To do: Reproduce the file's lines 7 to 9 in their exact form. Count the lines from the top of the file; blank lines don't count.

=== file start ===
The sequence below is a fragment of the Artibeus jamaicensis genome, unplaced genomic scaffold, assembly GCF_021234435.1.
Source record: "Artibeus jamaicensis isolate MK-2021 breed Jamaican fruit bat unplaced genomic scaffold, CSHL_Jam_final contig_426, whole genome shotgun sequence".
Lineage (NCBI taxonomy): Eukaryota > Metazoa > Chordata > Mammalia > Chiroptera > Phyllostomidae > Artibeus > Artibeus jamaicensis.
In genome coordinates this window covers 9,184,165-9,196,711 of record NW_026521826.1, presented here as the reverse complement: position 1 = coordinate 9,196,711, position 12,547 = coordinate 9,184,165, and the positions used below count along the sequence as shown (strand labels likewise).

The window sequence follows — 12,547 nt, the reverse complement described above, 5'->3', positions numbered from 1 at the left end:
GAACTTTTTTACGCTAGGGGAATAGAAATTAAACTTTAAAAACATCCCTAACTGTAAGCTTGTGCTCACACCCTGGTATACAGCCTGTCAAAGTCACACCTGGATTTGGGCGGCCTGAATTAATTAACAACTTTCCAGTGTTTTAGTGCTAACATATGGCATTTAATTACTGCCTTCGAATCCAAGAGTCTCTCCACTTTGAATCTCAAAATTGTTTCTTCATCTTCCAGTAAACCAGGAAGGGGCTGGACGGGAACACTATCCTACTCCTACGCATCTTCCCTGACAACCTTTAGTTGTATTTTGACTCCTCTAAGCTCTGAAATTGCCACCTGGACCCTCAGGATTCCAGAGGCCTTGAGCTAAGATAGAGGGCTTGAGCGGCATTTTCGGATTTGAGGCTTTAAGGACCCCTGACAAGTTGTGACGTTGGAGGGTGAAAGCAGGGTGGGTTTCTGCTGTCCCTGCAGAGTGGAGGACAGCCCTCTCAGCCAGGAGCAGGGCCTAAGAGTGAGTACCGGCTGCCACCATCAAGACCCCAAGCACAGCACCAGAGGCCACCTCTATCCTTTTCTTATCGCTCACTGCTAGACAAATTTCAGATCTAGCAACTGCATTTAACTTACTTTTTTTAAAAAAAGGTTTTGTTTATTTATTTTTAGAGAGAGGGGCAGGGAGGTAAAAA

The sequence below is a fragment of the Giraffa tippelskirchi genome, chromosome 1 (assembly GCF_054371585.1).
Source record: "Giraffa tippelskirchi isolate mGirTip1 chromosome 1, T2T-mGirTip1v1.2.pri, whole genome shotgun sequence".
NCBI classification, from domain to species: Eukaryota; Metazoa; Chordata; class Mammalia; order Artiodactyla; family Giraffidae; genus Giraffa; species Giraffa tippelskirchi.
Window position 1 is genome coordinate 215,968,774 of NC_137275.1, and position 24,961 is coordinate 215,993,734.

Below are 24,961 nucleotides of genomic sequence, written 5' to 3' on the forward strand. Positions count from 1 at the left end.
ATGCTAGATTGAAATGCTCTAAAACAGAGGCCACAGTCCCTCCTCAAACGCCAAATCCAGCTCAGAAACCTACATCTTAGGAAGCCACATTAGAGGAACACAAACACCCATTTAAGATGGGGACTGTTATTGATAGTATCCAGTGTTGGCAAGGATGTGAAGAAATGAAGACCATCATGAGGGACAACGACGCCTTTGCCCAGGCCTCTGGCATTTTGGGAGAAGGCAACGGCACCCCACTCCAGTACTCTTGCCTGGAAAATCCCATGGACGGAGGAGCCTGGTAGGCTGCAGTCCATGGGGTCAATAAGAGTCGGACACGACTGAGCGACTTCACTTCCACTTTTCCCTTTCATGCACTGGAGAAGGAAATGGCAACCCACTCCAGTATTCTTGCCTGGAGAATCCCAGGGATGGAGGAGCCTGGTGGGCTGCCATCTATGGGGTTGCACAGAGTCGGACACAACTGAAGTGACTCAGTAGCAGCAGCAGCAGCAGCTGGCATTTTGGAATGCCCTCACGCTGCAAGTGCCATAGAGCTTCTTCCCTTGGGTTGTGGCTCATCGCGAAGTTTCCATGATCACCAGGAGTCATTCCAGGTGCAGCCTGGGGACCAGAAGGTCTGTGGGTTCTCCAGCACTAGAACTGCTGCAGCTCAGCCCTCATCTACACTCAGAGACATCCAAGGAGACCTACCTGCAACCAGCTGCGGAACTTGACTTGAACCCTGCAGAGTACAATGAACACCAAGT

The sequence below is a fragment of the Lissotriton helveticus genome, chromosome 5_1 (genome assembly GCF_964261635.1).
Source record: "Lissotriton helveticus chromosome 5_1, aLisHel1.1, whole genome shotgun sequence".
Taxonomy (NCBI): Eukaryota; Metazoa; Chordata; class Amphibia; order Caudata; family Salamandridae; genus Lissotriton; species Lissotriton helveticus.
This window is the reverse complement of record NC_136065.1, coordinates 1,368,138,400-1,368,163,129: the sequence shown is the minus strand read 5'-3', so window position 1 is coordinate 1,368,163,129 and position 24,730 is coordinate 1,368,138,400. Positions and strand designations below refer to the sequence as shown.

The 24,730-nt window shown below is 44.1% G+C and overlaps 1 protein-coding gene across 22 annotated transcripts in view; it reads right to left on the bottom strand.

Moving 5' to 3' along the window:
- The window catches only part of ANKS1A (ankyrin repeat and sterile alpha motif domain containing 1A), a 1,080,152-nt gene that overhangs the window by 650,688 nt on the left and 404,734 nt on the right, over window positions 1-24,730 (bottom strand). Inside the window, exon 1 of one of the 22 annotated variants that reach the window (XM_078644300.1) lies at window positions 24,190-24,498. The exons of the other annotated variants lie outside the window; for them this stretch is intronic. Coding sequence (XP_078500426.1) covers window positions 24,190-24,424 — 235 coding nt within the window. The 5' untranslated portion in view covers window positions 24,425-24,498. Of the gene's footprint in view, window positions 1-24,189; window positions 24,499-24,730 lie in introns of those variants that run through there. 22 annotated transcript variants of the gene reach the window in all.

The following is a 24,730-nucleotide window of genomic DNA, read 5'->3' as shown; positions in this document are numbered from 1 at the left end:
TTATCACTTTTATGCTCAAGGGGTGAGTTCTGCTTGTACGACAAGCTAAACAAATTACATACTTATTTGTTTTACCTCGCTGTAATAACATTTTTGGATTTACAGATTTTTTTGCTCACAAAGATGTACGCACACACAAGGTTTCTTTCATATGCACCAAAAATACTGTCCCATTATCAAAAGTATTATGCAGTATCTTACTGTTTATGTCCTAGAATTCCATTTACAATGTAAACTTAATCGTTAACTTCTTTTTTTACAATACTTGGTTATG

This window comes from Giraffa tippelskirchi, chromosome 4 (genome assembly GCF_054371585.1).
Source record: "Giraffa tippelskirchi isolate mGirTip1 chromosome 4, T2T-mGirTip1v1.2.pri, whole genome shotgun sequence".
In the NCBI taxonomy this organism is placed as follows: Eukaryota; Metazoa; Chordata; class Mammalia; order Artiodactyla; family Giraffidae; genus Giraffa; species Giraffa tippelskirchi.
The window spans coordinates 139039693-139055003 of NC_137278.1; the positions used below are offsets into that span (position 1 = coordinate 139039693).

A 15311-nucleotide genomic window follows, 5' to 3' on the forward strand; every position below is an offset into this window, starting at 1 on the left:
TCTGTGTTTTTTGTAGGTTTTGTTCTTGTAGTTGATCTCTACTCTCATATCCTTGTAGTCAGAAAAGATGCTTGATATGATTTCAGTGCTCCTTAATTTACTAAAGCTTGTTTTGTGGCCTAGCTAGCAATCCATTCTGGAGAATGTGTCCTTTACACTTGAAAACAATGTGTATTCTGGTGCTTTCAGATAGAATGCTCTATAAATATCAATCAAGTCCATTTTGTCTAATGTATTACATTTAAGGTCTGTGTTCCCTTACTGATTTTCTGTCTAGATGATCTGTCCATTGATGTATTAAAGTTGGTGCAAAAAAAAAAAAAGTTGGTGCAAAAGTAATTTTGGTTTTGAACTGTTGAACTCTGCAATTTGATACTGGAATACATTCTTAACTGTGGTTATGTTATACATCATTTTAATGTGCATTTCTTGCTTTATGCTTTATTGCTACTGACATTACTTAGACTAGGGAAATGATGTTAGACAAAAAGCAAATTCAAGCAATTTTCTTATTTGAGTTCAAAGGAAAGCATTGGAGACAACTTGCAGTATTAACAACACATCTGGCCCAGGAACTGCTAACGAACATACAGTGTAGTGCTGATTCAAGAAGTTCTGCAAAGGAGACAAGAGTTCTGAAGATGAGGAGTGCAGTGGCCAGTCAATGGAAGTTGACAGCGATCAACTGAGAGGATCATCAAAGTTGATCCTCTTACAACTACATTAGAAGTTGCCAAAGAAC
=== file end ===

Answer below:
The sequence below is a fragment of the Giraffa tippelskirchi genome, chromosome 1 (assembly GCF_054371585.1).
Source record: "Giraffa tippelskirchi isolate mGirTip1 chromosome 1, T2T-mGirTip1v1.2.pri, whole genome shotgun sequence".
NCBI classification, from domain to species: Eukaryota; Metazoa; Chordata; class Mammalia; order Artiodactyla; family Giraffidae; genus Giraffa; species Giraffa tippelskirchi.